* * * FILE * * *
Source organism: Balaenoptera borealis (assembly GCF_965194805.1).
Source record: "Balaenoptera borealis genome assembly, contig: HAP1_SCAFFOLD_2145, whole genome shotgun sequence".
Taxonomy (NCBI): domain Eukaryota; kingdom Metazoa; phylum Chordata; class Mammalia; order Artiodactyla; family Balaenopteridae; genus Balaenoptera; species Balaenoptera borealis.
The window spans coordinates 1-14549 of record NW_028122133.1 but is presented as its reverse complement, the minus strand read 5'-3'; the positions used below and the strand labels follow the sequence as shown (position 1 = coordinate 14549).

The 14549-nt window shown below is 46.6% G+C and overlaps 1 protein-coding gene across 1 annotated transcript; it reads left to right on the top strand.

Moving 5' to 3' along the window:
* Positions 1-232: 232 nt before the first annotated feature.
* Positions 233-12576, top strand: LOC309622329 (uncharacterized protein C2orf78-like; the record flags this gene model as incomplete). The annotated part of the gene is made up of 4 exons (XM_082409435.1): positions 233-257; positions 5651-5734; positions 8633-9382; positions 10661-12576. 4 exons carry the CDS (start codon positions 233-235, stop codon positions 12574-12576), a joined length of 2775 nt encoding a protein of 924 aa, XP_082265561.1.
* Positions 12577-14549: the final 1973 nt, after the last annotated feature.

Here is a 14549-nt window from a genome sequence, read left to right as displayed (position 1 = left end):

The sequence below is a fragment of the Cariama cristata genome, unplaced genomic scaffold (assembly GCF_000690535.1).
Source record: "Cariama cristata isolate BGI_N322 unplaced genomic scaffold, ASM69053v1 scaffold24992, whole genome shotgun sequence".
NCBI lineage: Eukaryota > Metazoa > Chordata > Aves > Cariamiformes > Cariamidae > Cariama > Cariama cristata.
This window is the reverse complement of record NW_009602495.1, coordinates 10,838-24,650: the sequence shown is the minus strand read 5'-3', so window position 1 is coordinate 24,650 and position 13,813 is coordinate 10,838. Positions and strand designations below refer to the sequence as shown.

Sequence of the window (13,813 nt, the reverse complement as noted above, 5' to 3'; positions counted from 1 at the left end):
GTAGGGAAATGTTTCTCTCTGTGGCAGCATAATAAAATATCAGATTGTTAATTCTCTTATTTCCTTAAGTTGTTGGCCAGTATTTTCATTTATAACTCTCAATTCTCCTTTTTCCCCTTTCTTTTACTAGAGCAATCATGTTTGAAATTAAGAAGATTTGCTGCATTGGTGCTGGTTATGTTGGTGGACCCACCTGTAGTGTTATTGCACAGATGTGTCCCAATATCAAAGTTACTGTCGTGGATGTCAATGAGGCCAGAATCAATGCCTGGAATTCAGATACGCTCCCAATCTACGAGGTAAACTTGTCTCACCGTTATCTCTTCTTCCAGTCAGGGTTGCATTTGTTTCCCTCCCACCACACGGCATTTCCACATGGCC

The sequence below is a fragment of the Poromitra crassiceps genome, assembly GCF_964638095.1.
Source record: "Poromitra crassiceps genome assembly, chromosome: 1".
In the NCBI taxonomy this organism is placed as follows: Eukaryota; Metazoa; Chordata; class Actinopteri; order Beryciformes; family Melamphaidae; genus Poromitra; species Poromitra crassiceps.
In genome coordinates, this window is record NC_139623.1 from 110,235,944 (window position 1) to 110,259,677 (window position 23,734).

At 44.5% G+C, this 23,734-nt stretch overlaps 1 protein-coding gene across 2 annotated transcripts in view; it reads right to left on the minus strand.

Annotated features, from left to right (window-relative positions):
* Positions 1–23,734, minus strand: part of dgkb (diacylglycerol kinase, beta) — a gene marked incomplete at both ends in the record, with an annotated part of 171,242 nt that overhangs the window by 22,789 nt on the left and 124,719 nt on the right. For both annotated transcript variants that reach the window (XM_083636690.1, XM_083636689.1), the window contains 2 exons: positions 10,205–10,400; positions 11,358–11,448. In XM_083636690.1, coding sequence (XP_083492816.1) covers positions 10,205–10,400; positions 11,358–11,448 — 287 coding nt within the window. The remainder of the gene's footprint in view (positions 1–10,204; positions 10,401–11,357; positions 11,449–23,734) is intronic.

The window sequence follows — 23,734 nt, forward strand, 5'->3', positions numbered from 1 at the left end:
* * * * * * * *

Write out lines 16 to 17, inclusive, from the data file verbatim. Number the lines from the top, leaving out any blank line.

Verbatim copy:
GTAGGGAAATGTTTCTCTCTGTGGCAGCATAATAAAATATCAGATTGTTAATTCTCTTATTTCCTTAAGTTGTTGGCCAGTATTTTCATTTATAACTCTCAATTCTCCTTTTTCCCCTTTCTTTTACTAGAGCAATCATGTTTGAAATTAAGAAGATTTGCTGCATTGGTGCTGGTTATGTTGGTGGACCCACCTGTAGTGTTATTGCACAGATGTGTCCCAATATCAAAGTTACTGTCGTGGATGTCAATGAGGCCAGAATCAATGCCTGGAATTCAGATACGCTCCCAATCTACGAGGTAAACTTGTCTCACCGTTATCTCTTCTTCCAGTCAGGGTTGCATTTGTTTCCCTCCCACCACACGGCATTTCCACATGGCC

The sequence below is a fragment of the Poromitra crassiceps genome, assembly GCF_964638095.1.